Written by Pauline Hsia
“Success is not final, failure is not fatal: it is the courage to continue that counts.”
― Winston S. Churchill
We like to hear success stories, those who made it, as though success happens overnight. We don’t usually hear about the journey, including the failures that professionals face to get to where they are now. Failure teaches us resilience, clarifies our vision for the future, and transforms our thoughts, desires and actions. Here’s how failure led four digital professionals to success.
Marketing Manager at Boast
I call myself a digital gyal, sharing and creating digital content that sparks interest.
My personal failure came from putting all of my eggs into 9-to-5 jobs with brands that didn’t see me as an asset. The fear of being easily replaced because “anyone would be honored to take this job” kept me from leaving. I was being
paid far below the average salary for these positions, but I was scared to quit because of unemployment. Now I am my own creative hub—writer, photographer, social media manager. I used my setbacks to fuel my own blossoming brand.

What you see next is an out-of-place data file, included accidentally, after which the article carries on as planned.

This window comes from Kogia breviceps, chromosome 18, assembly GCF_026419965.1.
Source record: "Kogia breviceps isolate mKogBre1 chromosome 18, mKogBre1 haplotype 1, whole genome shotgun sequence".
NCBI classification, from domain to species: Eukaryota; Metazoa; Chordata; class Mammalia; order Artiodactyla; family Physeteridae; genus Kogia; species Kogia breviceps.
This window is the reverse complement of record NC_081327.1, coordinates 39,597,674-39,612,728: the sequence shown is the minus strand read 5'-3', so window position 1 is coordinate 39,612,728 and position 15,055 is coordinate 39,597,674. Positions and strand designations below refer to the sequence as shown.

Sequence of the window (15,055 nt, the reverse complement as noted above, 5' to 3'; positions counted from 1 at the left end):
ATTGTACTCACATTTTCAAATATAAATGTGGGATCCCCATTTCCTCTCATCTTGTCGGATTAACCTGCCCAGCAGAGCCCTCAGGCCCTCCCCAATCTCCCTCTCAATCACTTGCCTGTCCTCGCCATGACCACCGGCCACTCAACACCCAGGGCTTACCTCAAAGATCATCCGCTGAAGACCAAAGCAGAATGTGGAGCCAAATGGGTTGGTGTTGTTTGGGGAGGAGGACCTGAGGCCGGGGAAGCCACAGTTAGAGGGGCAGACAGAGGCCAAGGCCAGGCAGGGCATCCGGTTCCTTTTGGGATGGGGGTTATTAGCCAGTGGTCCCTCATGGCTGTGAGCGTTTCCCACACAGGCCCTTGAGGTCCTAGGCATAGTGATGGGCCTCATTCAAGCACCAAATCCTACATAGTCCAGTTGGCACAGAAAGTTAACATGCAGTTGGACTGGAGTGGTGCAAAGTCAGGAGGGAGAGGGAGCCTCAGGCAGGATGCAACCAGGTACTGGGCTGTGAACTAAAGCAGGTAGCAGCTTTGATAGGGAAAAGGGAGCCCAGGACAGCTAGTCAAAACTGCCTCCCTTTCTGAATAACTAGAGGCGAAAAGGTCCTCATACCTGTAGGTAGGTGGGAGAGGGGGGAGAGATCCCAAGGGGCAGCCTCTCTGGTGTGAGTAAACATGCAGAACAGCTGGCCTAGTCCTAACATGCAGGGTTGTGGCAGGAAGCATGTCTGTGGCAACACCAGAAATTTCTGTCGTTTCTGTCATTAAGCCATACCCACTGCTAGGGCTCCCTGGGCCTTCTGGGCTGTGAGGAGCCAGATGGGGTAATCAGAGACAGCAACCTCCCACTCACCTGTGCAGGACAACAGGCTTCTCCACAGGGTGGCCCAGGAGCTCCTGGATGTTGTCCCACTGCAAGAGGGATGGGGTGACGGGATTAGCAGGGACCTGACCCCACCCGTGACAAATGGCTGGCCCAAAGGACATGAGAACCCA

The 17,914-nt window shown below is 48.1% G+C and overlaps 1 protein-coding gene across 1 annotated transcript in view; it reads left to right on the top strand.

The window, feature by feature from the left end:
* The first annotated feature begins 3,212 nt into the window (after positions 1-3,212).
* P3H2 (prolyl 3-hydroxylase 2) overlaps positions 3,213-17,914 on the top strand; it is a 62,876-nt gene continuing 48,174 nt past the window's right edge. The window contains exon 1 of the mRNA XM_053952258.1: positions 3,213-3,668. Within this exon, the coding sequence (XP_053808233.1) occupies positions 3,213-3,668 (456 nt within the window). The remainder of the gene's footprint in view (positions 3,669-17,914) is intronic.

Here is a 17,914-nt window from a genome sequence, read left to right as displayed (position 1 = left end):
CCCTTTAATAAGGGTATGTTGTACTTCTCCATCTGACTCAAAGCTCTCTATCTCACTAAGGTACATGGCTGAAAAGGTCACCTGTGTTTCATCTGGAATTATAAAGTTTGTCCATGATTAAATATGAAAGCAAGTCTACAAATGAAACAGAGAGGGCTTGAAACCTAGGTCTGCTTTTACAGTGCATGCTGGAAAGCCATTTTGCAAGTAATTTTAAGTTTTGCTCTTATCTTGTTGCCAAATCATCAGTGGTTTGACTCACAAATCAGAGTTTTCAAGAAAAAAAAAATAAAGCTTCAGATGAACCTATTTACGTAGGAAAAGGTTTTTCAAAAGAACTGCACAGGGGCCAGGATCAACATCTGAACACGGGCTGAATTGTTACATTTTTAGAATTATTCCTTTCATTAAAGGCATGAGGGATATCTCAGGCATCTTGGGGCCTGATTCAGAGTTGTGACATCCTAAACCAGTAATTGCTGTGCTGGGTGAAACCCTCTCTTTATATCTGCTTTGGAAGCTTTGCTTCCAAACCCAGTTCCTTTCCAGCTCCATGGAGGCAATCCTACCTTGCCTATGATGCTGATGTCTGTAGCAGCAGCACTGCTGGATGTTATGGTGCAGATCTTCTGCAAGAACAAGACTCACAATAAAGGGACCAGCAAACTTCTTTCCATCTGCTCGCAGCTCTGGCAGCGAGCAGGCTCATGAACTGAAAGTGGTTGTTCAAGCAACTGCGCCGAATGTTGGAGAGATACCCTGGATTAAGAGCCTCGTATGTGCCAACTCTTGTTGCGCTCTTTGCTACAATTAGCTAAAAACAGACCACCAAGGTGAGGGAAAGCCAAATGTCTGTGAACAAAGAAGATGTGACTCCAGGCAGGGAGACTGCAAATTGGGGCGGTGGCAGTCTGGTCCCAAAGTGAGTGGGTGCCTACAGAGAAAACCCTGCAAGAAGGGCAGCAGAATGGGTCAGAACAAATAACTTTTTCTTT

Marketing Coordinator at Elegantees
I partner Elegantees with fashion influencers to fight sex trafficking and encourage conscientious purchasing. #FashionRevolution!
I felt lost and hopeless after graduating with a BS in Health Science. I had no idea what skills to offer the professional world. However, I was passionate about expressing myself through fashion, social media and raising awareness for human trafficking. I applied to numerous positions and didn’t find the right fit until I found Elegantees. I bought an Elegantees design, tweeted them a selfie wearing it, shared inspirational conversations, and was then asked to join the team. These three passions are still prominent in my life, having been featured in Conscious Magazine as a New York City Change-Maker.
As co-founders, it’s our job to marry the company’s core value of creating the ultimate user experience with the best standards, tools and engineering processes.
Self-development coach Whitney Hess said, "Try to make your product for everyone and you'll appeal to no one.” Creating a product is about targeting a market and really getting to know that market. In the beginning, we launched a product that broadly catered to everyone and struggled to market it in a large industry. We came to realize that when we cater to a specific group, one that we truly knew and are a part of, it was easier to find our audience and focus our marketing. WHiM is now the first and only event app for people of color.
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